Thank you for your presentation. I will pick up on a theme that I have explored with every witness, which is the gap between the procedure, the new policy and the new structure on paper, and the culture that needs to follow it so that it succeeds. In speaking from a PSNI perspective, it is probably easier for you than other witnesses because cultural change has been embedded in everything that you have done for the past decade. If you consider your experience, particularly on the strategic management board, what cultural barriers remain at a regional level that may prevent the potential of a safeguarding board being realised?

Assistant Chief Constable Kerr:

I will ask Alister Wallace to touch on that in a wee minute, but I will give you a personal perspective from the strategic management board and from the volume and scale of changes in the PSNI over the past 10 years. Sometimes, people have a fixation on cultural changes when, in fact, language and behaviours must be changed first. Those two areas are important because we must have a common language in which to frame the problem. We are having similar discussions throughout the criminal justice system. The behaviours at an operational and practical level do not always translate the strategic intent from the top of an organisation. The strategic management board works well because we co-located some of the practitioners. They are working together increasingly, and, towards the end of the year, we hope to comply with recommendation 54 of the Toner report: more senior social workers will work as part of a public protection unit, which is concerned with protecting vulnerable groups.

Language and behaviours are vital. People must work together and examine practical solutions to delivering the strategic intent, and IT interoperability must also be considered. However, there is a fundamental requirement to have a common language. Often, we set a strategic intent for each organisation and, in turn, the organisations produce lovely aspirant documents, but we use different languages. We all have the same overriding obligations and want the same outcome, which is the protection of the safety and welfare of young people.

Superintendent Alister Wallace (Police Service of Northern Ireland):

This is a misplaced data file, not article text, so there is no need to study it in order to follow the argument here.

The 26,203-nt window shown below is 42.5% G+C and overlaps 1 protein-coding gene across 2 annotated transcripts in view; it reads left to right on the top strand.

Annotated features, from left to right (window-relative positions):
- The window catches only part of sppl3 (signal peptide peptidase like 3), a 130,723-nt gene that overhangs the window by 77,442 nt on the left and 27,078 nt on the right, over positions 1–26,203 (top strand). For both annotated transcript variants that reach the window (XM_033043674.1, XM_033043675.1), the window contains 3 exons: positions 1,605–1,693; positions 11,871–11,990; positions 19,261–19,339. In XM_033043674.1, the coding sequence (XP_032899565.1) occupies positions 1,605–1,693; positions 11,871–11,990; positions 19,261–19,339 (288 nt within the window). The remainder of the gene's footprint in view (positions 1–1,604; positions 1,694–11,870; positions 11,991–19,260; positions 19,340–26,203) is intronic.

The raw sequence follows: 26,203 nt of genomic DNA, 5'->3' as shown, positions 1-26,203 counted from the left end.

I look after the public protection team that oversees the risk management of all high-risk sex offenders in the country. That team has been in existence for only a year and a half. We experienced great cultural difficulties. We brought together probation officers and police officers, each with their own cultural baggage, to work in one office. The way round that difficulty is to focus on the key goals and objectives in protecting the public, and that focus has resulted in a very good working relationship. We look forward to bringing in a senior social worker to assist with that. The team will face a further challenge in adjusting to that appointment, but, through focusing on our common aims, we can overcome such difficulties.

Mr McDevitt:

Who, or what, is the key driver of cultural change in the proposed model for the safeguarding board? Is it the independent chairperson or the individual leaders from each organisation?

Assistant Chief Constable Kerr:

It is a combination of both. We often find that the dynamics of a team are dependent on the personality of the chairperson. That is just human nature. Therefore, a dynamic, committed and enthusiastic senior chairperson with practical safeguarding experience can make all the difference to the working of the team. Senior people in the organisations can also make things happen. To use a permafrost analogy, the gap sometimes happens at middle-management level. Senior staff may be absolutely committed to a process and set a strategic intention, and co-located practitioners who work together may have sensible conversations and come up with pragmatic solutions to problems. In the area between the two, we must ensure that mid-level managers understand the strategic intent and its practical applications. The targets are eminently achievable, but our systems are sometimes disaggregated ― as is the case with the criminal justice system ― and the challenge is to aggregate them, frame the problem in the same language and ensure that people work together.

Mr McDevitt:

I want to ask about the cross-border theme that the Committee began to discuss last week. The police have the benefit of some experience of established cross-border co-operation between the Garda Síochána and the PSNI. The Committee is concerned about whether we can chase offenders across the border. There seems to be little ability to track vulnerable children, and I am interested in your perspective on how well the Garda Síochána and the PSNI link across the island and on how we can track vulnerable children who move across the border.

Superintendent Wallace: